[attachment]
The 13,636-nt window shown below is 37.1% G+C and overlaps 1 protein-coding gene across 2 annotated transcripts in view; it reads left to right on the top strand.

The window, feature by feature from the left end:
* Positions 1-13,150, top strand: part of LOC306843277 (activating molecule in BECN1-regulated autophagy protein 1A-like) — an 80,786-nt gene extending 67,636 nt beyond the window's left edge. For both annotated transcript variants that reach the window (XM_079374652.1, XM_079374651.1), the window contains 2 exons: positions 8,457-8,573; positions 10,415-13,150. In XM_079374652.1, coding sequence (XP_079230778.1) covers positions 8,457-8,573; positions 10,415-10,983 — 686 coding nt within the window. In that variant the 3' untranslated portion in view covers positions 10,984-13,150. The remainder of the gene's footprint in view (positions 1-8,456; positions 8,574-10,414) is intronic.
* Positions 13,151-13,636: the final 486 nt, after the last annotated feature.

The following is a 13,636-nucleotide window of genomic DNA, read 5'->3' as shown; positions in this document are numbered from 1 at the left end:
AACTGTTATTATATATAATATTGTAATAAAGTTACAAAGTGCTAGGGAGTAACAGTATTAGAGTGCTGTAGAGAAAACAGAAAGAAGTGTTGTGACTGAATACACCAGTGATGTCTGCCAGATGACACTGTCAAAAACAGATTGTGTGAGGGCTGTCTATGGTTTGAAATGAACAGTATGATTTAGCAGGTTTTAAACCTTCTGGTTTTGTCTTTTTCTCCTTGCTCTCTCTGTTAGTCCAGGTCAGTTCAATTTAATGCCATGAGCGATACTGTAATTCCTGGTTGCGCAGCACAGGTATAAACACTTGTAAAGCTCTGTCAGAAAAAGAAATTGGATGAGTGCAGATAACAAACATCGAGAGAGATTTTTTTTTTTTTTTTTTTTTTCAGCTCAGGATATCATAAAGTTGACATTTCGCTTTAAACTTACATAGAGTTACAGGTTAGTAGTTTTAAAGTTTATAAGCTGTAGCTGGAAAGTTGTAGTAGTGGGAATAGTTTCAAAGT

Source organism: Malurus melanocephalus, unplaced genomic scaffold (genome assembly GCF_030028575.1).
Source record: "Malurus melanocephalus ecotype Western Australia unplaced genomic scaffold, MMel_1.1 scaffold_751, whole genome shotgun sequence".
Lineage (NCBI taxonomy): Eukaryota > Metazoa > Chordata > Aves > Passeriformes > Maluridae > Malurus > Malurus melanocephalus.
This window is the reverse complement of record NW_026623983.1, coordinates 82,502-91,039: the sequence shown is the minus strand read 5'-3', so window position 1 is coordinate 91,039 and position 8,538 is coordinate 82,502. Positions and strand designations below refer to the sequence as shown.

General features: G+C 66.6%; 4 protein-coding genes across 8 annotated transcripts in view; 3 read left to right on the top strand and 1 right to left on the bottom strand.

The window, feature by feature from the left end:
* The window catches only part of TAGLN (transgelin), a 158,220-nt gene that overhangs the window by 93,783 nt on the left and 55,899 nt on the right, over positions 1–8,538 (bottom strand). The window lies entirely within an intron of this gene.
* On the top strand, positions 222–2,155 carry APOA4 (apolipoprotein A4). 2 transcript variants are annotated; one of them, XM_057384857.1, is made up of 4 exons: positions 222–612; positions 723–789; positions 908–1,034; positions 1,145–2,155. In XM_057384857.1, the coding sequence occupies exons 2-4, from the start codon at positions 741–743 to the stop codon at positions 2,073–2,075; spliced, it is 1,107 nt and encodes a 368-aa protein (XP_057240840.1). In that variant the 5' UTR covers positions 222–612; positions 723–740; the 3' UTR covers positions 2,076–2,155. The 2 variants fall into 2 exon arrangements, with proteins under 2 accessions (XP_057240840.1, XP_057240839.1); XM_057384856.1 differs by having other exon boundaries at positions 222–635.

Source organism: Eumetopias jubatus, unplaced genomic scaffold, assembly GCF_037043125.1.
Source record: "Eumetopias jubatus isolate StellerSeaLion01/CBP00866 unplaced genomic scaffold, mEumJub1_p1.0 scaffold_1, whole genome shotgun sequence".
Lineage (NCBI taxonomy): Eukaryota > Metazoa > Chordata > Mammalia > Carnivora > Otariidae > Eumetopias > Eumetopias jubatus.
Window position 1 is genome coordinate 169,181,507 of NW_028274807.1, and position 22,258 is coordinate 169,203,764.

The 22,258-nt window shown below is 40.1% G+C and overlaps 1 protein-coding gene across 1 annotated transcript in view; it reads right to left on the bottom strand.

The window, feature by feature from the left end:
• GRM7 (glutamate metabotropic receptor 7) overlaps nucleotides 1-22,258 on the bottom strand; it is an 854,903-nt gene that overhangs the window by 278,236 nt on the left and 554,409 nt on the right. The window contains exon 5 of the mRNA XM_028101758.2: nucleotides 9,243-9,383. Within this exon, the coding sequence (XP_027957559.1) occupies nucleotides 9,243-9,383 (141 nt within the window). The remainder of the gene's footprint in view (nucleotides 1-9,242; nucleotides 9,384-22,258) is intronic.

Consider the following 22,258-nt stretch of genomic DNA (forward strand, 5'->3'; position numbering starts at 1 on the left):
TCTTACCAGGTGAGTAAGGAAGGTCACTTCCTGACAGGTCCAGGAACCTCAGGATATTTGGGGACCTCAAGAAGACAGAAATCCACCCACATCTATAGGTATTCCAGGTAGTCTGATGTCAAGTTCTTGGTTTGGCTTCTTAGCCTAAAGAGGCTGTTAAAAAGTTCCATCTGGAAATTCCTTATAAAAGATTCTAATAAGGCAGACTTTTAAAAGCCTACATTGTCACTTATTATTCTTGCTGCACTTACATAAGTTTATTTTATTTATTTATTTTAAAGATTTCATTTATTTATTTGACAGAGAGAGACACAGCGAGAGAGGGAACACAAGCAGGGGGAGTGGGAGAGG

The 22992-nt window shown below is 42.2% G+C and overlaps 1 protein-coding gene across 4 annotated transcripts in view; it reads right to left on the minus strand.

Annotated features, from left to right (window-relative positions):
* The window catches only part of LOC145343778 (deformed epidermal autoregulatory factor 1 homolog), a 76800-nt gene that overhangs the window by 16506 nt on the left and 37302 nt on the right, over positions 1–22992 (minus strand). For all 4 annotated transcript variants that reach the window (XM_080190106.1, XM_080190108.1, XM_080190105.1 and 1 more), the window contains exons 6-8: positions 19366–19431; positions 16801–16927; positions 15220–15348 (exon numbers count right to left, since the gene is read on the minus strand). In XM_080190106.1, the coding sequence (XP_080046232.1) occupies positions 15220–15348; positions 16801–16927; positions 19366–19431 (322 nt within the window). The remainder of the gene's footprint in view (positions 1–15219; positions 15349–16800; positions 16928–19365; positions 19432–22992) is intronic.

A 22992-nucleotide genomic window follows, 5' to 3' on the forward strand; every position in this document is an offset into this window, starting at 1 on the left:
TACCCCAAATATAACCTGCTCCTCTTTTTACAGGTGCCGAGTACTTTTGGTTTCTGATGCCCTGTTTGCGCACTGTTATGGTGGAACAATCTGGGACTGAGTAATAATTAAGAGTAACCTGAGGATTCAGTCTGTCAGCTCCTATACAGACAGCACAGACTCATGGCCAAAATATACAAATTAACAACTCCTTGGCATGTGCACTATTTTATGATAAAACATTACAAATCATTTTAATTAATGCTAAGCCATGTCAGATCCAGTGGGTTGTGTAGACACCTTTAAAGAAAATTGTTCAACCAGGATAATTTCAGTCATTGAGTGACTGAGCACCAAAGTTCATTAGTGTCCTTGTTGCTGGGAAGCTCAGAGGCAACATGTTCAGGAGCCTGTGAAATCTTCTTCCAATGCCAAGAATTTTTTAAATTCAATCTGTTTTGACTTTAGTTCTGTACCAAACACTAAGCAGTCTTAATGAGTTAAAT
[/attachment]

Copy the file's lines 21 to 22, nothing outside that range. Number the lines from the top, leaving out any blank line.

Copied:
• GRM7 (glutamate metabotropic receptor 7) overlaps nucleotides 1-22,258 on the bottom strand; it is an 854,903-nt gene that overhangs the window by 278,236 nt on the left and 554,409 nt on the right. The window contains exon 5 of the mRNA XM_028101758.2: nucleotides 9,243-9,383. Within this exon, the coding sequence (XP_027957559.1) occupies nucleotides 9,243-9,383 (141 nt within the window). The remainder of the gene's footprint in view (nucleotides 1-9,242; nucleotides 9,384-22,258) is intronic.

Consider the following 22,258-nt stretch of genomic DNA (forward strand, 5'->3'; position numbering starts at 1 on the left):